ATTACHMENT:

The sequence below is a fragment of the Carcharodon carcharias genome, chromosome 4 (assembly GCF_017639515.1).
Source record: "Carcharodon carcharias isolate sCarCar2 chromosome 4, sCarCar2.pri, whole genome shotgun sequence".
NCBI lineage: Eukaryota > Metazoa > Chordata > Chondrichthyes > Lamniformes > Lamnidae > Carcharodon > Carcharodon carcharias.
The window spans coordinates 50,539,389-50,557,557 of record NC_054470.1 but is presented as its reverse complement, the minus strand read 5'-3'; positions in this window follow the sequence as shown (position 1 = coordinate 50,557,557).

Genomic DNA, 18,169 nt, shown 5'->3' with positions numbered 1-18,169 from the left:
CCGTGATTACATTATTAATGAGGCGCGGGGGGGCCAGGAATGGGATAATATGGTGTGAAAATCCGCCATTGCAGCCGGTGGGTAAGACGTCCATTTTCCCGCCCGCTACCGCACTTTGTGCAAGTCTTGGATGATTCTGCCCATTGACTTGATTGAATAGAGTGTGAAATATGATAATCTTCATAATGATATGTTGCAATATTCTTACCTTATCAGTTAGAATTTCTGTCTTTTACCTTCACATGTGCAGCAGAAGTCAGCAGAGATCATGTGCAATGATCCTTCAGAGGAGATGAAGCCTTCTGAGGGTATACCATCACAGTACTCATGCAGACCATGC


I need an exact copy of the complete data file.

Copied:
The sequence below is a fragment of the Carcharodon carcharias genome, chromosome 4 (assembly GCF_017639515.1).
Source record: "Carcharodon carcharias isolate sCarCar2 chromosome 4, sCarCar2.pri, whole genome shotgun sequence".
NCBI lineage: Eukaryota > Metazoa > Chordata > Chondrichthyes > Lamniformes > Lamnidae > Carcharodon > Carcharodon carcharias.
The window spans coordinates 50,539,389-50,557,557 of record NC_054470.1 but is presented as its reverse complement, the minus strand read 5'-3'; positions in this window follow the sequence as shown (position 1 = coordinate 50,557,557).

Genomic DNA, 18,169 nt, shown 5'->3' with positions numbered 1-18,169 from the left:
CCGTGATTACATTATTAATGAGGCGCGGGGGGGCCAGGAATGGGATAATATGGTGTGAAAATCCGCCATTGCAGCCGGTGGGTAAGACGTCCATTTTCCCGCCCGCTACCGCACTTTGTGCAAGTCTTGGATGATTCTGCCCATTGACTTGATTGAATAGAGTGTGAAATATGATAATCTTCATAATGATATGTTGCAATATTCTTACCTTATCAGTTAGAATTTCTGTCTTTTACCTTCACATGTGCAGCAGAAGTCAGCAGAGATCATGTGCAATGATCCTTCAGAGGAGATGAAGCCTTCTGAGGGTATACCATCACAGTACTCATGCAGACCATGC